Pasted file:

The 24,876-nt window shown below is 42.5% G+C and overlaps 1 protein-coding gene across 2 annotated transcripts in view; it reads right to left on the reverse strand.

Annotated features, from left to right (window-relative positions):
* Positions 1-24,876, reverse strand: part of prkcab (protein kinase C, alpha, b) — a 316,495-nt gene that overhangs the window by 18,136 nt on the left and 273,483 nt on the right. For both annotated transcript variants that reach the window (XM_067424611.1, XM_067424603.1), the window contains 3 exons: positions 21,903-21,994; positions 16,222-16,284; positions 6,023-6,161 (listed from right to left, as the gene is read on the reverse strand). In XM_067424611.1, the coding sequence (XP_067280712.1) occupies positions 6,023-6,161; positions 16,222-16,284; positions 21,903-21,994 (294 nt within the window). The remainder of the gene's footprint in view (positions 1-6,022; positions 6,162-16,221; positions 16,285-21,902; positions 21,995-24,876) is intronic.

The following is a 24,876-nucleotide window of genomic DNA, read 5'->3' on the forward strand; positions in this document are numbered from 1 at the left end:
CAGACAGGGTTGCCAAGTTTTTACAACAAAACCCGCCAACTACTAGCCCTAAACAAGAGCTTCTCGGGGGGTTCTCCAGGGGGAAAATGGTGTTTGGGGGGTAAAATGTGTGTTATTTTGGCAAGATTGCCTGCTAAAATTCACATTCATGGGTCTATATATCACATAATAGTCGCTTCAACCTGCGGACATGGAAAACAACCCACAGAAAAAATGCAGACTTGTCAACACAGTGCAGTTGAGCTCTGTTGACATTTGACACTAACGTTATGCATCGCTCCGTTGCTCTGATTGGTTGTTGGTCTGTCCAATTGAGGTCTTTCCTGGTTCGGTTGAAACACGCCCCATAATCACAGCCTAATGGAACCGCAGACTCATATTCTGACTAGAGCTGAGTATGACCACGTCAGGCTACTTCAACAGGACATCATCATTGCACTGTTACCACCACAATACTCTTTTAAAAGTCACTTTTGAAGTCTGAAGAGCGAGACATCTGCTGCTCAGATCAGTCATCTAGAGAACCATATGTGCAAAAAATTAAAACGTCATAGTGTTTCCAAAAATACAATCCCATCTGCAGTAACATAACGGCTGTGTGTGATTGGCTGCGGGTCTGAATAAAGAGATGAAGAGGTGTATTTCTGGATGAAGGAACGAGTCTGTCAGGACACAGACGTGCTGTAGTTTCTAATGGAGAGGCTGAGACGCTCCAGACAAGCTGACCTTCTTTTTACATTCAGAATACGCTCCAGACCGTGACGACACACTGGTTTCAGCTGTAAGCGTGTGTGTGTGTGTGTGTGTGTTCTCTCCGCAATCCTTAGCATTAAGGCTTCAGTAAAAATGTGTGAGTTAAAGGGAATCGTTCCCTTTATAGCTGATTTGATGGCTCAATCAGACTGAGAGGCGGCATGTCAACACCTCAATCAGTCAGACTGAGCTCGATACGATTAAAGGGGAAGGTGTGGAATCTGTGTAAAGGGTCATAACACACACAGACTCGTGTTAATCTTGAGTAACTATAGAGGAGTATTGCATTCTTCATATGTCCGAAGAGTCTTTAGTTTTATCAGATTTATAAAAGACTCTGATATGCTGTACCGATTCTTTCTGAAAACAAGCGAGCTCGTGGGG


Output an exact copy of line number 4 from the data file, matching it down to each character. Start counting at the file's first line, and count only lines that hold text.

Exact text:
The following is a 24,876-nucleotide window of genomic DNA, read 5'->3' on the forward strand; positions in this document are numbered from 1 at the left end: